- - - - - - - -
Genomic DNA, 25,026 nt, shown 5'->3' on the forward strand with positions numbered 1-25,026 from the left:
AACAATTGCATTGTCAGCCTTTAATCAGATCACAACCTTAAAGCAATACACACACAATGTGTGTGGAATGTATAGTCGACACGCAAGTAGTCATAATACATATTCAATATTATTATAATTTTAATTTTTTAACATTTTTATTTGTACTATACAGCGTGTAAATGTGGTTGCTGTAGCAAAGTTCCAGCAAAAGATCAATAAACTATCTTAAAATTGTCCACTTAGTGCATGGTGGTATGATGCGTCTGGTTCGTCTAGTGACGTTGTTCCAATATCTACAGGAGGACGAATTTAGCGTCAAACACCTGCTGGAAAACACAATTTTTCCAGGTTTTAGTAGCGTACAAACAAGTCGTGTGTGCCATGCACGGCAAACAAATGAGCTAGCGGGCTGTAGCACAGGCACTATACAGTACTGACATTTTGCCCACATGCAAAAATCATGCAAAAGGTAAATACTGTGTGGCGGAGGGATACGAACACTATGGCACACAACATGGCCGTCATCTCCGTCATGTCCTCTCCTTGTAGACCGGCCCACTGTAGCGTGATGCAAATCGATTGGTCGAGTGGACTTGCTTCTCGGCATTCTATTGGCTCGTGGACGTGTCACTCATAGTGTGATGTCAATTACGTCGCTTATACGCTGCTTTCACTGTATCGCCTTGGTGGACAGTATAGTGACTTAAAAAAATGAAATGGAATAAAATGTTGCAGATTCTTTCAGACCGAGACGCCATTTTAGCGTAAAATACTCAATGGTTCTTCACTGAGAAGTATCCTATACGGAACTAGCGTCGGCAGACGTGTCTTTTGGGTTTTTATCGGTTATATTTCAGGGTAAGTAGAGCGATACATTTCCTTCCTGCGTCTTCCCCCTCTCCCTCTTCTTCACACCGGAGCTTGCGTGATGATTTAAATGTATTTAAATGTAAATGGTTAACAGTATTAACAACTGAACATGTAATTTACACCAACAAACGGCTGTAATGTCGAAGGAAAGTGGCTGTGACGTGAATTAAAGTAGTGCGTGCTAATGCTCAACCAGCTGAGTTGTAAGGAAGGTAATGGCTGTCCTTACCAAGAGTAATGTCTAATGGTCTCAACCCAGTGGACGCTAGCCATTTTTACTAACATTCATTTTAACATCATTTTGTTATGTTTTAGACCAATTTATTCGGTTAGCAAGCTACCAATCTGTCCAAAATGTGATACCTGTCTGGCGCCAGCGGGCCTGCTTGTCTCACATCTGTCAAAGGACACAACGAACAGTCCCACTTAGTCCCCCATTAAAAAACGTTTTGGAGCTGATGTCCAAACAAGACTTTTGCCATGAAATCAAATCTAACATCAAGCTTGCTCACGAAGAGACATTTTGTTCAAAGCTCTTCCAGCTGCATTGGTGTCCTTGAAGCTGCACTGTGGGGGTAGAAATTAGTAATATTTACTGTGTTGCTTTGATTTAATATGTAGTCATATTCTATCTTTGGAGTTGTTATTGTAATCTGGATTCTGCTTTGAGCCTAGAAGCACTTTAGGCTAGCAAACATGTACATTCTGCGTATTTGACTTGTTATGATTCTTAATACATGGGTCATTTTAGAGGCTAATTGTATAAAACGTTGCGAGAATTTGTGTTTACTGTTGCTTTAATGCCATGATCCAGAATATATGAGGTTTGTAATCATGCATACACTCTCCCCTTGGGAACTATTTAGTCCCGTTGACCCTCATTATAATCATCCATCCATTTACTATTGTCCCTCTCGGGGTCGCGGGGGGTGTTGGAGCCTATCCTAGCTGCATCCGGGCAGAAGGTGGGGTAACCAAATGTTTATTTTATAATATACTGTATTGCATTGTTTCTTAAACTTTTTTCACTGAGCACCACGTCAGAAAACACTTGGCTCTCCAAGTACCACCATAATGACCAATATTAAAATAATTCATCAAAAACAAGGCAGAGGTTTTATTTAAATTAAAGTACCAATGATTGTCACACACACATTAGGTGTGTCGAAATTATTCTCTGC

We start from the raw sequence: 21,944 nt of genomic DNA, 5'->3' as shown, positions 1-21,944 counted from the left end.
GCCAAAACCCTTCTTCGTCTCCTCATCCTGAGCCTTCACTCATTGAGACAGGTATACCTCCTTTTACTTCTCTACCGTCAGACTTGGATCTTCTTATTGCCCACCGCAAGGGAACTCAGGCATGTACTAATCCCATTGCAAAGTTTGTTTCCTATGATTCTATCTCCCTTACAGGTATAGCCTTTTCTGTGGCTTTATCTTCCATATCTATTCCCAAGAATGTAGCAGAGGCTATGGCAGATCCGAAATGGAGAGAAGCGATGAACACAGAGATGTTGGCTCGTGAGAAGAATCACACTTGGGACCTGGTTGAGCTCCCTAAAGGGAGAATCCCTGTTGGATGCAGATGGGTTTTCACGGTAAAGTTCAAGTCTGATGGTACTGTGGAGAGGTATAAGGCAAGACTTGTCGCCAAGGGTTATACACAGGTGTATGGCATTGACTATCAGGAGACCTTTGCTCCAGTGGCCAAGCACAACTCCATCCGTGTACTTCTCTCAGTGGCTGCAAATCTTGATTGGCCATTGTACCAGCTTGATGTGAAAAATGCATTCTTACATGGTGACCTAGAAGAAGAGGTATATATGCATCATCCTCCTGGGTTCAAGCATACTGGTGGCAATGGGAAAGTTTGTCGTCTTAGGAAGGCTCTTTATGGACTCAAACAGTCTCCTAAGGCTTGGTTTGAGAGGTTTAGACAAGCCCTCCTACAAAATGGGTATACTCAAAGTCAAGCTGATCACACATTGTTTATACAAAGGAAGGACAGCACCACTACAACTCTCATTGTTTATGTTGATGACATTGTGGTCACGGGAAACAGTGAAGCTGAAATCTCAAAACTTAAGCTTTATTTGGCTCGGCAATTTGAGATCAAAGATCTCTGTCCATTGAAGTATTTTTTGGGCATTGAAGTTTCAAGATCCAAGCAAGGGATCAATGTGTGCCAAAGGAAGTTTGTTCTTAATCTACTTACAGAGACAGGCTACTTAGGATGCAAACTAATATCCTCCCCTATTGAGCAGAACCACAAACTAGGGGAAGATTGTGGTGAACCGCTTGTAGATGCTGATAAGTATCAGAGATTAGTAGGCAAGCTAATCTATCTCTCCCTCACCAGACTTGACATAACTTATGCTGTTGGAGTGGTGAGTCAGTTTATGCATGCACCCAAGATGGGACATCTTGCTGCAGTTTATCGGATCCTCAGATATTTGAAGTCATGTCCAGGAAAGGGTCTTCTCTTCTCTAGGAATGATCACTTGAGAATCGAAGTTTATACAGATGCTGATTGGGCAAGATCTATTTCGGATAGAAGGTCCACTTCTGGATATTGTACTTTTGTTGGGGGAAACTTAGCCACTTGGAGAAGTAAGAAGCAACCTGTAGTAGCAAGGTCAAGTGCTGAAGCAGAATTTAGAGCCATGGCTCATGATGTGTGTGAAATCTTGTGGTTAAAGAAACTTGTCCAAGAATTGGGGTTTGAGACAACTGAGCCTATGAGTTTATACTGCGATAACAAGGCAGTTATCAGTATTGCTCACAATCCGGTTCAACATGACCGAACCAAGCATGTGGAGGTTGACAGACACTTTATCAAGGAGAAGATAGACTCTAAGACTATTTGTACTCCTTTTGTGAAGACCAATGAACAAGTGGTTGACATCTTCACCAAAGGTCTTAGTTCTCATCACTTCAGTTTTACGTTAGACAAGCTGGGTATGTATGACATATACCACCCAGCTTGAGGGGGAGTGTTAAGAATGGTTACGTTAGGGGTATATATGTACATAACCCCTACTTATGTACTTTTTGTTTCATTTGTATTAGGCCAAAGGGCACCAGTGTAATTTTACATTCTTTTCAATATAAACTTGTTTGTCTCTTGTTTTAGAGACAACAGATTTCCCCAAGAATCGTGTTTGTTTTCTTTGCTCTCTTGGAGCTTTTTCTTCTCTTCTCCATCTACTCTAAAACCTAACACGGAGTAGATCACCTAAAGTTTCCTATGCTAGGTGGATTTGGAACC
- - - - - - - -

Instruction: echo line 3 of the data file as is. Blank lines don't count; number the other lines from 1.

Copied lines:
We start from the raw sequence: 21,944 nt of genomic DNA, 5'->3' as shown, positions 1-21,944 counted from the left end.